Hello friends. This is the fourth-ever offer of what I like to call Sauron wines: wines requiring the full attention of Full Pull’s great lidless eye. Basically, these are wines with long delays between a strong review and the release date for the wine. The previous three Sauron wines? 2010 Maison Bleue Graviere in 2012, 2008 Bunnell Horse Heaven Syrah in 2013, 2012 Evening Land Vineyards Pinot Noir Seven Springs Vineyard in April 2015.
Since last year, the lidless eye has been chillin’, keeping an eye on things via Palantir and just hanging out in Mordor with the Witch-King of Angmar. You know how it goes. But then earlier this year, the lidless eye stirred:
There was only one problem: our local importer was still selling the 2010 vintage (a great wine unto itself, and one we offered back in November 2014). So we trained FP’s lidless eye on Tuscany, where it has been waiting and watching since. The great eye tells me that the container including this wine is scheduled to hit the Port of Seattle this week, so now is the time to offer this wine and stake our collective claim before the rest of the market even realizes the wine has arrived.
Here’s the Enthusiast review: Wine Enthusiast (Kerin O’Keefe): “[REVIEW TEXT WITHHELD]. 95pts.”
This offer also presents a good opportunity to explain again what “Gran Selezione” is all about. It’s a relatively new category for Chianti, introduced by the Consorzio just in the past few years. Bruce Sanderson wrote a fine article about it (featuring San Felice, as it happens) for Wine Spectator. The upshot is: these are supposed to be the highest quality Chiantis produced. They must be entirely estate-grown, must be aged for 30 months, and must be at least 80% Sangiovese, the remainder other approved varieties.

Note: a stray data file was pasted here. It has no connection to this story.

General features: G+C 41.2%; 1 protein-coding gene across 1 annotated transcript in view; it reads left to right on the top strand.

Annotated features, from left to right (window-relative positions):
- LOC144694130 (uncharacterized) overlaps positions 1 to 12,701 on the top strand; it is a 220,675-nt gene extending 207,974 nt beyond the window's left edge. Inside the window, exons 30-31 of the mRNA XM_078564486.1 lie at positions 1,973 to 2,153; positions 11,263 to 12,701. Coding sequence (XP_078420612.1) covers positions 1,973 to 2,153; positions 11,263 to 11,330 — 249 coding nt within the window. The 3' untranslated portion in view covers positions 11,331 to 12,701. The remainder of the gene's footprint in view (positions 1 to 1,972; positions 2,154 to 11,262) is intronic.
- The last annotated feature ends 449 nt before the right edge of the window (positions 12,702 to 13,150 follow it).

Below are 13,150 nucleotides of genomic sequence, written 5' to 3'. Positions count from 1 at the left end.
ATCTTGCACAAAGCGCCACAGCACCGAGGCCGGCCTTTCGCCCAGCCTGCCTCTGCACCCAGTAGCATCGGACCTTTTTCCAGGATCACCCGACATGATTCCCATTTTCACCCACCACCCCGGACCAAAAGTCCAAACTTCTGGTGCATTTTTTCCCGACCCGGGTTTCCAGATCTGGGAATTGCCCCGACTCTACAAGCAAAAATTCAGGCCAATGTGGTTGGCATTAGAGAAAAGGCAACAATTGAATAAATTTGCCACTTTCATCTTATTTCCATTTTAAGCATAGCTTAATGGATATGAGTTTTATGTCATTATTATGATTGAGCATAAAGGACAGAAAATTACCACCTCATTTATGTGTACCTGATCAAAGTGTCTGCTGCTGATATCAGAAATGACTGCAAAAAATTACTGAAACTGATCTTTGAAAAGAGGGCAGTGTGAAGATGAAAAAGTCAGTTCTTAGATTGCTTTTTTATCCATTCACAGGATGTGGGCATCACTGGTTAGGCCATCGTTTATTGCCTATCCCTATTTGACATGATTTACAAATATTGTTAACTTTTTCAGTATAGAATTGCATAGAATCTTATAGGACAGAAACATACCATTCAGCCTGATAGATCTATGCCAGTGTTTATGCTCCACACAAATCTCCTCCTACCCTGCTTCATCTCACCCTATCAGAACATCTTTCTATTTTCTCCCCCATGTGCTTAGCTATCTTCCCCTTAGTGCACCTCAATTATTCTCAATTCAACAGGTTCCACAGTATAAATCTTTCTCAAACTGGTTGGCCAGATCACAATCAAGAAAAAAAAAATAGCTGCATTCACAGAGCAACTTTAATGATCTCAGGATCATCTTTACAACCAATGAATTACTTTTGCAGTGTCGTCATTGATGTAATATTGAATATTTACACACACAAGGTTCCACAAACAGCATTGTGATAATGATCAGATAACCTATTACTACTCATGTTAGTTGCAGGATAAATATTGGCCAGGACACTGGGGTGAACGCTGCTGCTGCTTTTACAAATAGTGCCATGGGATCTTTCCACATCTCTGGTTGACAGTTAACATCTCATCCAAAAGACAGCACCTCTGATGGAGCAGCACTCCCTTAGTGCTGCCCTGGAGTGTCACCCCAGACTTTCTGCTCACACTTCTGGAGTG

That “other approved varieties” is where San Felice gets to have fun, because they have something on site called their “Vitiarium.” Started in 1980, it houses more than 200 obscure indigenous varieties, several of which go into this 2011 (Abrusco, Pugnitello, Malvasia Nera, Ciliegiolo, Mazzese). The wine sees 24 months in a mix of large Slavonian botti and small French barrique, then another 8 months in bottle before release. It clocks in at 14.5% listed alc and begins with a nose offering a wonderful combination of fruit (red and black cherries) and earthy/fungal tones (soil, shitake). With time and oxygen, a lovely savory note of cured meats appeared, just adding to the overall complexity. It’s in a beautiful drinking window, deftly mixing primary and tertiary notes. While I see this as a wine well-structured for continued evolution (the tannins have just a hint of Chianti rusticity), it’s awfully delicious right now. This is stylish Sangiovese indeed.
Please limit order requests to 12 bottles, and we’ll do our best to fulfill all requests. The wine should arrive in a week or two, at which point it will be ready for pickup or shipping during the next temperature-appropriate shipping window.